Escalation of US-China trade dispute poses risk to fragile growth recovery
Central banks are likely to turn more accommodative
Probability for a rate cut by the Federal Reserve has gone up
Global higher tariffs add to India's appeal as a manufacturing base
What a difference a fortnight makes!
The sudden turn of events in US-China trade talk has once again flipped the global stock market sentiment. Only about a fortnight ago, the Federal Reserve noted that international growth headwinds have faded. A big driver of such optimism was reports of progress on the trade front.
Things are not as rosy now. The S&P 500 is off 4.5 percent from its highs, post the latest Fed meeting. CBOE-VIX, the measure of market volatility, has surged from levels of 13 – a historically lower regime – to a reading higher than the average. Similarly, the yield curve of the 10-year, 3-month bond, which had steepened after the Fed meet, has flattened. But an inversion is lurking again.
That in effect has multiple takeaways for emerging markets such as India.
Also read: Fed meet: Receding growth concerns
There are ominous signs that may pose a challenge for the Chinese growth recovery in the external sector. This could have a negative rub-off on its domestic economy, which posted better than expected GDP numbers for Q1 CY19.
The IMF modestly upgraded growth outlook for China this year. Monetary policy and other credit measures seem to have worked in recent times. Furthermore, Chinese policymakers are betting big on a fiscal stimulus of the order USD 300 billion.
Although key global risk of a disorderly Brexit has dissipated, trade war can act as a wrecker-in-chief for the global fragile growth, including Europe.
So, we may see more attempts from central banks to keep an accommodative stance. The Fed, in particular, has more reasons other than inflation to stay put on policy rates. In fact, the CME Fedwatch tool assigns 42 percent probability to a rate cut by the year-end compared to 33 percent last month.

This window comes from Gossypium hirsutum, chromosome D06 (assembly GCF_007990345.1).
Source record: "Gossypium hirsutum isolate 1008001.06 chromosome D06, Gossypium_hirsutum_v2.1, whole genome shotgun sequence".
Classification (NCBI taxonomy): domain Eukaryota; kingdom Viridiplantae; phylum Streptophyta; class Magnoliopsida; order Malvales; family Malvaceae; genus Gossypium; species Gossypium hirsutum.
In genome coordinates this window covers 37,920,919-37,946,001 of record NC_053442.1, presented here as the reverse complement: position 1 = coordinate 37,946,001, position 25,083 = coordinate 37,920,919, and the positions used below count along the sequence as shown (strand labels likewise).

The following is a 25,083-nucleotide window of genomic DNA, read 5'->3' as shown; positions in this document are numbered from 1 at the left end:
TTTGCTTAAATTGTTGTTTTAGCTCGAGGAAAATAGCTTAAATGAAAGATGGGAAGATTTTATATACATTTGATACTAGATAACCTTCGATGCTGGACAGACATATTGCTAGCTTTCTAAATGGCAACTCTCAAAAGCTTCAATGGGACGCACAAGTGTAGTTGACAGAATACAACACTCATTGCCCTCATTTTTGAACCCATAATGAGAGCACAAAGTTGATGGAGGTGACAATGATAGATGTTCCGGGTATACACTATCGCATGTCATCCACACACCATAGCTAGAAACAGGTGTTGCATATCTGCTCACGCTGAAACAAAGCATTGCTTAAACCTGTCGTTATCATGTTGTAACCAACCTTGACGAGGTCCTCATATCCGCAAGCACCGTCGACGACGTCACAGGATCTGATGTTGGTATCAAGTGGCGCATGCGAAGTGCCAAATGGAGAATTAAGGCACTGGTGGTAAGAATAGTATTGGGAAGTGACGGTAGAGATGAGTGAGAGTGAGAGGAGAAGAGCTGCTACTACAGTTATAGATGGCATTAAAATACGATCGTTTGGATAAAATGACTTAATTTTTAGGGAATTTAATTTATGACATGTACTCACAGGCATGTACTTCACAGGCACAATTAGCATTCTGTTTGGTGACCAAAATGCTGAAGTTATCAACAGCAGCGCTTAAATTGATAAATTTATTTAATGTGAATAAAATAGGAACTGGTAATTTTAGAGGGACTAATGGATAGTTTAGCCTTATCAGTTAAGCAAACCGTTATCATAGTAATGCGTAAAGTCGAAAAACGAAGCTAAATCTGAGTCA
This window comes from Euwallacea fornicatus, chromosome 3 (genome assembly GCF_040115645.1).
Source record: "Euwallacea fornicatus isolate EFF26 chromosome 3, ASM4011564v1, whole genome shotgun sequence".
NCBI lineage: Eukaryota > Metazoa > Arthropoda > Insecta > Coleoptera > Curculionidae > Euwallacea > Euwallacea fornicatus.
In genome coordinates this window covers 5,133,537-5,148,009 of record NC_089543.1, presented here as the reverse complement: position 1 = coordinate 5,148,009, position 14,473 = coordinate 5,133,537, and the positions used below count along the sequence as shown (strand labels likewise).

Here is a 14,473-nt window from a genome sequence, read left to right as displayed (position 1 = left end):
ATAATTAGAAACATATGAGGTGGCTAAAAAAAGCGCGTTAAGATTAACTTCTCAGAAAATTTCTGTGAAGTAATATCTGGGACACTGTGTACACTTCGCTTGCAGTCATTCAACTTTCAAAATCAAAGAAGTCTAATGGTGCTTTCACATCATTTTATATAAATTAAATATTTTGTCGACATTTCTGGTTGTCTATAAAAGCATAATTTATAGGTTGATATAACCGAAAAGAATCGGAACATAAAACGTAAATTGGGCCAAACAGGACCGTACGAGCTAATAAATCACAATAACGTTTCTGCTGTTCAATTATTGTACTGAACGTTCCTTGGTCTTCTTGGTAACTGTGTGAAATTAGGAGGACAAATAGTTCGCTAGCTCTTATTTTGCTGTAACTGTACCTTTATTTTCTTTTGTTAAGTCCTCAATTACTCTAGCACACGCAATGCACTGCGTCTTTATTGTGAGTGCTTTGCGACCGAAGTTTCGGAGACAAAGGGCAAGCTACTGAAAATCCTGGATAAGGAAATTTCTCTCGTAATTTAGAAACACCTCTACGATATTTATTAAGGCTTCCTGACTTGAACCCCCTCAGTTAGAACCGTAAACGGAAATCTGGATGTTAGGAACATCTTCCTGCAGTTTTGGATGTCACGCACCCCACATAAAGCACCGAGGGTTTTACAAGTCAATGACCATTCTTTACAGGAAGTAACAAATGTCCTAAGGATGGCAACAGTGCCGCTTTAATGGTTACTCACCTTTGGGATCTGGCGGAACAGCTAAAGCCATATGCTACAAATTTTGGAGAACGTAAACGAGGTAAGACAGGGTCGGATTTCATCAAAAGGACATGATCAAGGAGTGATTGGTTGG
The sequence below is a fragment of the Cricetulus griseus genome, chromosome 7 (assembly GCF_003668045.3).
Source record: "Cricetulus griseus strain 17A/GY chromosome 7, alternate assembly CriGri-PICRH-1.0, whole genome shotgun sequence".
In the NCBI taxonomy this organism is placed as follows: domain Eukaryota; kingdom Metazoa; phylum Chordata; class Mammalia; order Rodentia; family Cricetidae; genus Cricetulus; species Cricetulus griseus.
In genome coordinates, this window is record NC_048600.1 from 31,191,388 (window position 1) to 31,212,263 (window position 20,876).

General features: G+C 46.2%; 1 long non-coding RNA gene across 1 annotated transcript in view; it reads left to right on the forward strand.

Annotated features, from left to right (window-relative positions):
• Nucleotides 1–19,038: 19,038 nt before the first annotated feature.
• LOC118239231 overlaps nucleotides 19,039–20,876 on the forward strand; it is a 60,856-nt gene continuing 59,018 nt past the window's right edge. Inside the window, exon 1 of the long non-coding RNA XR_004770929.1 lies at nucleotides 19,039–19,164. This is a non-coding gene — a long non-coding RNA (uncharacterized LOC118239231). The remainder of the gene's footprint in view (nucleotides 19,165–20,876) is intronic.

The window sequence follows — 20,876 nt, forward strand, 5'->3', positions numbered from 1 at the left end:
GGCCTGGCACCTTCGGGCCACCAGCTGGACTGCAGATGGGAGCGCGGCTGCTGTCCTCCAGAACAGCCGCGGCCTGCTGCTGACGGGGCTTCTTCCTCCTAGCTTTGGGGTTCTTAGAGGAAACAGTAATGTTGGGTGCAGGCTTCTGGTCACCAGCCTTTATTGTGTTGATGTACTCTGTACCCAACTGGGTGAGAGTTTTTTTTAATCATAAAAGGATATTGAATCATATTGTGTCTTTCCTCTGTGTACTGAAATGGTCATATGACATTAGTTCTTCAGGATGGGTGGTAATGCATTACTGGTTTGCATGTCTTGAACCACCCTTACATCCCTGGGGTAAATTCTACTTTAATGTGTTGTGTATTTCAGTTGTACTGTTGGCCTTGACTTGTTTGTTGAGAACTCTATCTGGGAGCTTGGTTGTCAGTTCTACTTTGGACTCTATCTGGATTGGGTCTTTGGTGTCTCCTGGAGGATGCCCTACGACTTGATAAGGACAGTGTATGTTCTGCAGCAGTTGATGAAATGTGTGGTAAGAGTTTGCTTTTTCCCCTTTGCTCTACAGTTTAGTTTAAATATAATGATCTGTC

A scenario of moderate growth means softer commodity prices and lower inflationary pressure for a commodity importer like India.
In a scenario of growth moderation -- and not recession -- institutional money may make its way to select emerging markets where domestic economy is on the mend. Even smart money would find some merit to look at EM avenues where real interest rate differential is high.
Manufacturing boon for India?
The ongoing tariff tug-of-war also builds a strong long-term case for India’s manufacturing where we have already seen two major factors at play.
One, Indian manufacturing and R&D prowess in auto, pharma and chemicals has prompted global MNCs to either set up a base here or partner with local firms.
Second, China’s pollution control drive and labour cost dynamics have brought in a level-playing field vis-à-vis India. As a result, companies like Aarti Industries have emerged as the partner of choice for global agro-chemical players.
SRF and Navin Fluorine have also seen surge in specialty chemical exports in pharma and agro-chem space. CRAMS (contract research and manufacturing services) is getting more and more eyeballs and developed market players are looking at India as a preferred destination compared to China.
That also means companies in specialty chemicals such as Seya and Balaji Amines are able to pursue the import substitution policy more aggressively. Similarly, the dyes and pigment segment has benefited because of the China’s supply side reforms.
Now, higher tariff barriers are further extending this scope of business and this is getting reflected in rising exports. Going by the recent results trend and management communications, business opportunity for Indian firms in the US is expanding.
The trade spat has come as a blessing in disguise for chemical manufacturer NOCIL, which is growing its footprint in the US. Rain Industries too might incrementally gain from the ongoing trade confrontation. Having said that there is a word of caution as the trade situation aggravates, there is a possibility of increase in Chinese dumping into India. Something that Indian policy makers may have to closely attend to.
Nevertheless, the key positive takeaway is Indian manufacturing companies have used this breather to sharpen product portfolio, investing in value-added products and going in for more overseas collaborations.
Talk of manna from heaven? Well, this could just fit the bill.
For more research articles, visit our Moneycontrol Research page(Disclaimer: Moneycontrol Research analysts do not hold positions in the companies discussed here)
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